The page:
Just 0.6% of black solicitors are partners in firms, according to research from the 2013 Diversity League Table published by the Black Solicitors Network.
Just 0.6% of black solicitors are partners in firms, according to research from the 2013 Diversity League Table published this evening by the Black Solicitors Network.
‘This is in contrast to the approximate 33% of students starting a first degree in law who are from a minority ethnic background, many of whom are black,’ the report says.
The average percentage of all black and minority ethnic (BME) partners in firms remains flat at 5.1%, a drop of 0.1 percentage point on last year. The average percentage of BME associates in firms is 11.9%, up 0.4% from last year.
Writing in the report, Chuka Umunna (pictured), shadow business secretary and former employment lawyer at Herbert Smith, said more should be done to encourage BME lawyers and apprentices. ‘I don’t think university is the only route to success at all,’ he added.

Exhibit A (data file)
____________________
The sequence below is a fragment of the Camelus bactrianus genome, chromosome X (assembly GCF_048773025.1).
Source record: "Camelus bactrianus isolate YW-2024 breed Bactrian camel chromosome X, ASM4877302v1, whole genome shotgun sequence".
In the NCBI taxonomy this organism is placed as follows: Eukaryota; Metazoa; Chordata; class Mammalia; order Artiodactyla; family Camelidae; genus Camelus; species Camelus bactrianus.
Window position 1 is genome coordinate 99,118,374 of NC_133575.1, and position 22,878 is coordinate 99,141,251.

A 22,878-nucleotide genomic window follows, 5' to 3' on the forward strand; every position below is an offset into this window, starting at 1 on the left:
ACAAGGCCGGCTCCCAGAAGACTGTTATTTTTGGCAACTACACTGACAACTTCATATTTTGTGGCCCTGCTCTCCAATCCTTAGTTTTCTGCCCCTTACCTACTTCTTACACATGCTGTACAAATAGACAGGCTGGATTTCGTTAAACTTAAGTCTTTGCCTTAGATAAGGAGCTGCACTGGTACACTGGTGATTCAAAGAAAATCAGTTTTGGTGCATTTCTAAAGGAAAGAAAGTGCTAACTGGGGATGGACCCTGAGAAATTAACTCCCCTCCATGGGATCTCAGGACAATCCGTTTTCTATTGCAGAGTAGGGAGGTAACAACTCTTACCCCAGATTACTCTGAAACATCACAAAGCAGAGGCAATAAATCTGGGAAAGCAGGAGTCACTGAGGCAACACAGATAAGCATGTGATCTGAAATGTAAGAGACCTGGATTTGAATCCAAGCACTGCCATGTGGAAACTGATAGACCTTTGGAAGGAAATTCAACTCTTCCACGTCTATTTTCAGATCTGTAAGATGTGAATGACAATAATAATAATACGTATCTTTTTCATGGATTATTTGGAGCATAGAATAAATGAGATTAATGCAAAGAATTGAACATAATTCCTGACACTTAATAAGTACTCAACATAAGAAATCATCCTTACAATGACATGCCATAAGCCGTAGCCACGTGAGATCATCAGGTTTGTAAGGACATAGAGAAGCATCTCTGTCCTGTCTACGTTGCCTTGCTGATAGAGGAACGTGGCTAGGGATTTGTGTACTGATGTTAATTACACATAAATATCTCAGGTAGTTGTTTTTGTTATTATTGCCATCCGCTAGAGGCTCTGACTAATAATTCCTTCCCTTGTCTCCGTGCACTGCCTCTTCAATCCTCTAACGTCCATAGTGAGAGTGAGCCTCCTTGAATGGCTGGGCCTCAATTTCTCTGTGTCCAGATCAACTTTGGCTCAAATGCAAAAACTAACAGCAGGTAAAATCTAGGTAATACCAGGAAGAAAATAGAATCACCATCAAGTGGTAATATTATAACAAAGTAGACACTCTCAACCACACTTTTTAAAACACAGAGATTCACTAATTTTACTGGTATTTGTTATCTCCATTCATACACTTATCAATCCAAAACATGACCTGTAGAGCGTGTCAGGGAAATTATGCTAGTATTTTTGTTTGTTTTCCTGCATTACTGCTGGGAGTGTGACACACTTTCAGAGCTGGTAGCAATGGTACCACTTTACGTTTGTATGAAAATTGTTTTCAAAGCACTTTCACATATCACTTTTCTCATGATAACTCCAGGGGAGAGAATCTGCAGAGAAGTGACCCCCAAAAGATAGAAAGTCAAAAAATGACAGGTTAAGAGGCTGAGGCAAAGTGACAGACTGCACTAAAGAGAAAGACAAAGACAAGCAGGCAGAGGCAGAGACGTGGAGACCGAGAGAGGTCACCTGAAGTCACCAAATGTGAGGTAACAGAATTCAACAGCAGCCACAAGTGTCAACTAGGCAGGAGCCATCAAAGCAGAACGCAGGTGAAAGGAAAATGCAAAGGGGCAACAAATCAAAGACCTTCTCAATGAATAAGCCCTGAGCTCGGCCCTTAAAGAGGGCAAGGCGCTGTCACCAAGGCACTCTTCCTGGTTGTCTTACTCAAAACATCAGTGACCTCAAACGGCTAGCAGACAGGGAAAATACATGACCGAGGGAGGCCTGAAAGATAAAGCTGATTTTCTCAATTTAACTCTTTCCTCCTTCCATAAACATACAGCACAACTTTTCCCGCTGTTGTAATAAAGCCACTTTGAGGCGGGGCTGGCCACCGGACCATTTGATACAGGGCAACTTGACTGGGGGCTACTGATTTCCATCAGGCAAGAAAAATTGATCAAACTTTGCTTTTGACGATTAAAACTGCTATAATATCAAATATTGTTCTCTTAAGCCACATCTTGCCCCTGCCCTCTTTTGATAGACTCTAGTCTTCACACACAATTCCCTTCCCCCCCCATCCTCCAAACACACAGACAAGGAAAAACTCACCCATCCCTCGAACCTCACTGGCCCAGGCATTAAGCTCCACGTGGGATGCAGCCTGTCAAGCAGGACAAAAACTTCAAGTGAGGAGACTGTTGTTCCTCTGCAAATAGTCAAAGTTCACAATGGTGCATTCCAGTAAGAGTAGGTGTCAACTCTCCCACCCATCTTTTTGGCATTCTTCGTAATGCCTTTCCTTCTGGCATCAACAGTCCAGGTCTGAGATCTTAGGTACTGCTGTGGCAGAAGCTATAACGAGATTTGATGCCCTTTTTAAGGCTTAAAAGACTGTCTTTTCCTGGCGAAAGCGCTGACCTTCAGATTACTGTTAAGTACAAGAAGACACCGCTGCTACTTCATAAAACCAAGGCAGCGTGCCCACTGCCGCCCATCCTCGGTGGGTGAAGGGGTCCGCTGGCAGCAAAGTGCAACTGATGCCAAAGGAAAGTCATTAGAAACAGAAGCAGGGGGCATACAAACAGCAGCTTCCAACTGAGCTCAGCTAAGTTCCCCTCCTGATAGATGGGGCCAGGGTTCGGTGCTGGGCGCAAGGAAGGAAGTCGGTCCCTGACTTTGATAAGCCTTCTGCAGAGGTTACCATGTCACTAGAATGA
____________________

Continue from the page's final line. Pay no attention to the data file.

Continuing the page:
For the fourth consecutive year international firm O’Melveny & Myers came top for BME partners (28.57%).
South-east firm McMillan Williams Solicitors has the highest percentage of BME associates (38.98%) and the highest percentage of female partners (47.06%), while magic circle firm Linklaters was named most diverse city firm, with 11% BME partners and 27% female partners.
Commercial firm Withers, national firm DWF, and international firm K&L Gates scored lowest for BME diversity at partnership level, having no BME partners.
The report suggests firms should adopt legal academic Baroness Hale’s ‘tie-breaker’ approach, where candidates from less well-represented groups are favoured when they cannot be differentiated by ability.
Diversity approaches need to be threaded across the organisation and the leage table show the critical role that policies, practices and targets play in ensuring a consistent framework that supports diversity, the report says.